Contingency fees can be applied to all sorts of practice areas. See Susman's website...

Examine more complex areas of litigation and then determine if these areas can be scaled down to levels of clientele that you will likely be attracting and meeting to begin with.

Learn those areas that you encounter firsthand from people who ask if you practice that area. That's a really good way to determine demand in your area.

It's a process. It doesn't happen over night, but it can happen much quicker than you think...


Do you realize that most contingency cases can drag on for YEARS? and you're seriously suggesting a fresh law grad to take on this business model? what is a new practicing attorney supposed to do for income while waiting on that settlement? he doesn't have a warchest to fall back on like more established bigger firms so is he just supposed to bet it all on black and hope to get that million dollar settlement that he's been working on for free for the past year?


You seem to have it all figured out. You act as though I never was a new lawyer fresh out of law school. You should reread my posts on this site concerning how I got started. I've addressed the start up issue already and in great detail.

And no, most contingency fee cases do not last for years. You've been watching too much tv. You should instead experience them for yourself. If they do drag on, it's because counsel for each side agreed for the case to be delayed time and time again. But contingency fee cases can drag on longer than expected, just not for years unless you agree to it.

But again, you really need to read my earlier posts on other threads. I spelled out how to get started.

When I'm bragging, I just come right out and brag. There's nothing humble about it.
Last edited by utlaw2007 on Thu Oct 08, 2015 1:23 am, edited 3 times in total.

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Re: Law Firm Marketing

Postby utlaw2007 » Thu Oct 08, 2015 12:49 am

Lawdork wrote:Yea UTlaw i don't know what the point of your post was other than to humblebrag. We're all proud of you. Honesty, trustworthiness, and competency is the key to success folks. You addressed SEO but completely ignored PPC. Obviously it takes years to get your site on the front page of the organic listings but the point of PPC is to pay to get your site listed under the "sponsored" sites at the top of a google search, while optimizing your website for SEO (through blogging, keyword loading, linking)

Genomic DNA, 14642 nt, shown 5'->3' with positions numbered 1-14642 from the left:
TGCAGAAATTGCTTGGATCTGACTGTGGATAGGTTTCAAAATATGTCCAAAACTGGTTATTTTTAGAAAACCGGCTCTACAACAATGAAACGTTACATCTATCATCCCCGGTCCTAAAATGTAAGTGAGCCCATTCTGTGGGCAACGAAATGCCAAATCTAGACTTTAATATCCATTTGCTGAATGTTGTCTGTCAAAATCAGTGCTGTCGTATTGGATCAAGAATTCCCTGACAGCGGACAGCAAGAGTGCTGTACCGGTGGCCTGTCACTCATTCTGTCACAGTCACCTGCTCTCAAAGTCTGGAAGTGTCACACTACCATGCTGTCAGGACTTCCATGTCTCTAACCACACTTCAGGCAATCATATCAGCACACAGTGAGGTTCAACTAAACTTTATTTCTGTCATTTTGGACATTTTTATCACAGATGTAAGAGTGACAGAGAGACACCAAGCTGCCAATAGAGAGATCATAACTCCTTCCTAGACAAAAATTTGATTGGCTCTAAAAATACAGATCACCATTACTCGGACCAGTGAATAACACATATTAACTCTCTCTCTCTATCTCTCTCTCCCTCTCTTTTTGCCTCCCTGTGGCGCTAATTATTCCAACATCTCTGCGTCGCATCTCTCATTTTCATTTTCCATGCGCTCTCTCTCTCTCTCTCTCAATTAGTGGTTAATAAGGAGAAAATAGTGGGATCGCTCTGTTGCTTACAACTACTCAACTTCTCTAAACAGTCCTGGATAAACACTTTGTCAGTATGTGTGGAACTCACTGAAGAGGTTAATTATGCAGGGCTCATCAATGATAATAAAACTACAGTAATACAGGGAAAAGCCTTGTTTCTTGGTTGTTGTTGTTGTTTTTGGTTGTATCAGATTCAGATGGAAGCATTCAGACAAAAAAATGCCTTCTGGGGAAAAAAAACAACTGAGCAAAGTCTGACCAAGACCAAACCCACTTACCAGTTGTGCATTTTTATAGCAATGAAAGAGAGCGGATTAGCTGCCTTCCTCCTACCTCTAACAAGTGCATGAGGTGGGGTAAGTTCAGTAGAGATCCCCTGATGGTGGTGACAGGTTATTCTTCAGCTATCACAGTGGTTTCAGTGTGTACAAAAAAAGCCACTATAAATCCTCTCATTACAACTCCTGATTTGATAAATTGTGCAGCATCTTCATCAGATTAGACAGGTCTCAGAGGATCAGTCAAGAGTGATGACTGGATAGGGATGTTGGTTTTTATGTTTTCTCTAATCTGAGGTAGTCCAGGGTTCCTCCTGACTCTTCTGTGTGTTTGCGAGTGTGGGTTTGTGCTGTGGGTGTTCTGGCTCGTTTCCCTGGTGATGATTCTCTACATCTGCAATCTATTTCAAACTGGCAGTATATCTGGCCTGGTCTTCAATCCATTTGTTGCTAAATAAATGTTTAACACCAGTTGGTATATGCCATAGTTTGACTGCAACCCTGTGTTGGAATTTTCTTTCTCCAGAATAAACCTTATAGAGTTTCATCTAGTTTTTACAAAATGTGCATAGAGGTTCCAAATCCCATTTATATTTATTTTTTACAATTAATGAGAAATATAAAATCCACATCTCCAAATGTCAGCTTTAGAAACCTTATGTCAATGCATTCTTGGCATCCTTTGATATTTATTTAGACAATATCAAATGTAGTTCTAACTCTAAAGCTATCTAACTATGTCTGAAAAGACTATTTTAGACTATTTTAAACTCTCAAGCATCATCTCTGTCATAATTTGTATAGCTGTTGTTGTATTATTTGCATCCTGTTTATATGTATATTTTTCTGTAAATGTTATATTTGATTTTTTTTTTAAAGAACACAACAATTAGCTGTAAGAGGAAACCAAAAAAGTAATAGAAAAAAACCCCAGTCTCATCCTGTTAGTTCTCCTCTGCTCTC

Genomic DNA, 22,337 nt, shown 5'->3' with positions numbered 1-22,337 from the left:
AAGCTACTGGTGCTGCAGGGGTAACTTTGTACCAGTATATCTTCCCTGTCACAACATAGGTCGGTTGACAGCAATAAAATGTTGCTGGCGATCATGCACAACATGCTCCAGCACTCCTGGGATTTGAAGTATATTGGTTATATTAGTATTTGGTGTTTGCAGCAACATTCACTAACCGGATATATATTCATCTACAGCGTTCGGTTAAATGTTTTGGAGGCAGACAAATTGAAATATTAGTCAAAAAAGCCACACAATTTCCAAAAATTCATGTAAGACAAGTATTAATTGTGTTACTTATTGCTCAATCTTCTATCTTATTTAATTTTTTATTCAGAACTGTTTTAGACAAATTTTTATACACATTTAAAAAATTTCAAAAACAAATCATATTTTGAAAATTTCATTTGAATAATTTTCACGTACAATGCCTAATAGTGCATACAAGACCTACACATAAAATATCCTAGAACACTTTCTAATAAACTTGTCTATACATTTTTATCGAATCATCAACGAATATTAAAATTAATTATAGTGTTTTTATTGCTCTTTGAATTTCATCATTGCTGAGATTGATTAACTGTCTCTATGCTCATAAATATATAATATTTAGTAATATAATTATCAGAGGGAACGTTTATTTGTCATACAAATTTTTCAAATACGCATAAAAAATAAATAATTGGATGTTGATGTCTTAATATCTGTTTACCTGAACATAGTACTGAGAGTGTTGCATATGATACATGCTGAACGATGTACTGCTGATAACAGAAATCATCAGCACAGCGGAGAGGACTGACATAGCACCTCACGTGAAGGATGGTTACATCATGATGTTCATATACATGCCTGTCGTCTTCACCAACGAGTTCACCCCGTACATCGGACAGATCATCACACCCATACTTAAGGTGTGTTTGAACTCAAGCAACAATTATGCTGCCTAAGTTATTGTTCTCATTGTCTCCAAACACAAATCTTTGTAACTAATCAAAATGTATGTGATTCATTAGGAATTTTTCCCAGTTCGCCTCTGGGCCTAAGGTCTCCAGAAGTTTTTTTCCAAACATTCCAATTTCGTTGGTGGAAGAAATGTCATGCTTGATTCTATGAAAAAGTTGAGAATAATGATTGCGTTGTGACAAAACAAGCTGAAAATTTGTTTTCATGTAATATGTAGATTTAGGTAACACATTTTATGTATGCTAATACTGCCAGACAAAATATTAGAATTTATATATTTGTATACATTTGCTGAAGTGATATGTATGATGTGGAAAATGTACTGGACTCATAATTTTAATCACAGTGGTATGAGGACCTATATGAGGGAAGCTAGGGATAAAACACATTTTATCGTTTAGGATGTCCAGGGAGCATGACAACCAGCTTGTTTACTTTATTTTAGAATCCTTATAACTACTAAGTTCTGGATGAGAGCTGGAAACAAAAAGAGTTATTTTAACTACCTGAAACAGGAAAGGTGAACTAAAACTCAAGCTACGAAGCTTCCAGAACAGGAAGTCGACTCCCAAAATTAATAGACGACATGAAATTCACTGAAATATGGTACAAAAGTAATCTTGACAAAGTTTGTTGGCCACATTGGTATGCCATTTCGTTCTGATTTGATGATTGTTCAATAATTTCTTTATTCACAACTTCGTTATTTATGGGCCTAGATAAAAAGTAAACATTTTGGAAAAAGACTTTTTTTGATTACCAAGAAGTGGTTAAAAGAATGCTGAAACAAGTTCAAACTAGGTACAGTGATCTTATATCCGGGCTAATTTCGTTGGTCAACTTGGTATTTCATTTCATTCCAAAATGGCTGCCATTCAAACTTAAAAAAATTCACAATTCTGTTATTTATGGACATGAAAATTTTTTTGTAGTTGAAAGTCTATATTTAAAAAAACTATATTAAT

Question for you PPC pros: if it's sooo competitive to the point that a little guy can't compete, how come the
PPC price for "divorce attorney phoenix" is 50$ while in other areas like memphis and new orleans, i's 6-15$?
That tells me that the phoenix market may be saturated (but i assume attys are still profiting paying $50 per click) however, there's a lot of room to profit in markets that have not yet been saturated. Say you get 600 clicks for 10$ per click, that's 6000. If you can get only 2 to become clients, you've broken even. 4 clients doubles your investment, etc. OUT OF 600, you just need 4 to double investment. So what am i missing here? If a fresh law grad has the capital to spend 6k a month ad adwords and has a real professional looking website, the average joe of the street with a divorce or a DUI is not going to care about experience, they're just gonna go with their gut after speaking with you.


Who are you again? How many years have you been practicing? What have you accomplished with your practice and how much money have you made?

You have jokes...

The best and quickest way to failure with your own practice is to carry on as if you have it all figured out and mock more experienced practitioners who are giving you valuable advice. Opening up your own practice is no joke. It's nearly impossible in this environment unless careful analysis has gone into determining market demand in your area and getting up to speed on the legal services that you need to provide to meet that demand. You need to establish trust with your prospective clients or they will not hire you, whether you met them at a party or whether they found you online. Just because they may have found you, either online or through a referral (online fishing for cases is a pipe dream for new attorneys but feel free to try it and fail. You need way too much volume, not just clicks but actual cases. And who's to say you would get lots of clicks? That's a huge assumption. It's not just new attorneys but even old attorneys that may have a hard time because there are so many lawyers who do this already), you still need to close the deal. Just because someone was referred to you or found you online hardly means they are going to retain you. So yeah, don't bother to establish trust with a prospective client and see how far that gets you. And being competent is a must. It's obvious you have to get out there in front of people through marketing. But without establishing trust by showcasing competence and honesty to your prospective client, you will never get that client to begin with. You either heed advice or you don't and you fail. It's nothing to me if you fail so go right ahead.